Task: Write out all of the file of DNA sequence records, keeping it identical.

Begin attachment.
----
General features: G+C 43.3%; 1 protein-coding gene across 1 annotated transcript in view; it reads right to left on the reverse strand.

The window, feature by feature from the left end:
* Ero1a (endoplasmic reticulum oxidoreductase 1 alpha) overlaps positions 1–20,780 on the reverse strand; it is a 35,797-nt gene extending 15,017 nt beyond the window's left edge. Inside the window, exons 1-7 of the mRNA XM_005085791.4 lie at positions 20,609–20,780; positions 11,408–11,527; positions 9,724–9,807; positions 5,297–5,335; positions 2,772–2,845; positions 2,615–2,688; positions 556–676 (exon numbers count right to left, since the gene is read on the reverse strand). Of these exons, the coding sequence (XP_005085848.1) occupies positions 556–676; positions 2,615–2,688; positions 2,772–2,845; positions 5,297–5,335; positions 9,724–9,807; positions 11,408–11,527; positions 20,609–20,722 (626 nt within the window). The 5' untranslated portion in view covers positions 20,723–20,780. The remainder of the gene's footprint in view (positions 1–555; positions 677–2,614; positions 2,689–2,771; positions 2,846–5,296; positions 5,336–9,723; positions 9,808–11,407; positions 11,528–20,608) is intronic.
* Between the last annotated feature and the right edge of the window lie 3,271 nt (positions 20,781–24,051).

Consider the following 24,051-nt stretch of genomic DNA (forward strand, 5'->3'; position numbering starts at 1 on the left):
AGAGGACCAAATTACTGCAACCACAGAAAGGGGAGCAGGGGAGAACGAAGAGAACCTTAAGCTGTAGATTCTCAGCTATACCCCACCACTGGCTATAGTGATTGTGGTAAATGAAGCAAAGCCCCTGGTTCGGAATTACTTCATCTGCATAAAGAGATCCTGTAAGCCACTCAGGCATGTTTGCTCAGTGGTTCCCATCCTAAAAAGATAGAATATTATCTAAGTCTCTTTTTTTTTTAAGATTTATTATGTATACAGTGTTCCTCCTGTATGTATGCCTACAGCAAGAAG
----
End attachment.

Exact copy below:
General features: G+C 43.3%; 1 protein-coding gene across 1 annotated transcript in view; it reads right to left on the reverse strand.

The window, feature by feature from the left end:
* Ero1a (endoplasmic reticulum oxidoreductase 1 alpha) overlaps positions 1–20,780 on the reverse strand; it is a 35,797-nt gene extending 15,017 nt beyond the window's left edge. Inside the window, exons 1-7 of the mRNA XM_005085791.4 lie at positions 20,609–20,780; positions 11,408–11,527; positions 9,724–9,807; positions 5,297–5,335; positions 2,772–2,845; positions 2,615–2,688; positions 556–676 (exon numbers count right to left, since the gene is read on the reverse strand). Of these exons, the coding sequence (XP_005085848.1) occupies positions 556–676; positions 2,615–2,688; positions 2,772–2,845; positions 5,297–5,335; positions 9,724–9,807; positions 11,408–11,527; positions 20,609–20,722 (626 nt within the window). The 5' untranslated portion in view covers positions 20,723–20,780. The remainder of the gene's footprint in view (positions 1–555; positions 677–2,614; positions 2,689–2,771; positions 2,846–5,296; positions 5,336–9,723; positions 9,808–11,407; positions 11,528–20,608) is intronic.
* Between the last annotated feature and the right edge of the window lie 3,271 nt (positions 20,781–24,051).

Consider the following 24,051-nt stretch of genomic DNA (forward strand, 5'->3'; position numbering starts at 1 on the left):
AGAGGACCAAATTACTGCAACCACAGAAAGGGGAGCAGGGGAGAACGAAGAGAACCTTAAGCTGTAGATTCTCAGCTATACCCCACCACTGGCTATAGTGATTGTGGTAAATGAAGCAAAGCCCCTGGTTCGGAATTACTTCATCTGCATAAAGAGATCCTGTAAGCCACTCAGGCATGTTTGCTCAGTGGTTCCCATCCTAAAAAGATAGAATATTATCTAAGTCTCTTTTTTTTTTAAGATTTATTATGTATACAGTGTTCCTCCTGTATGTATGCCTACAGCAAGAAG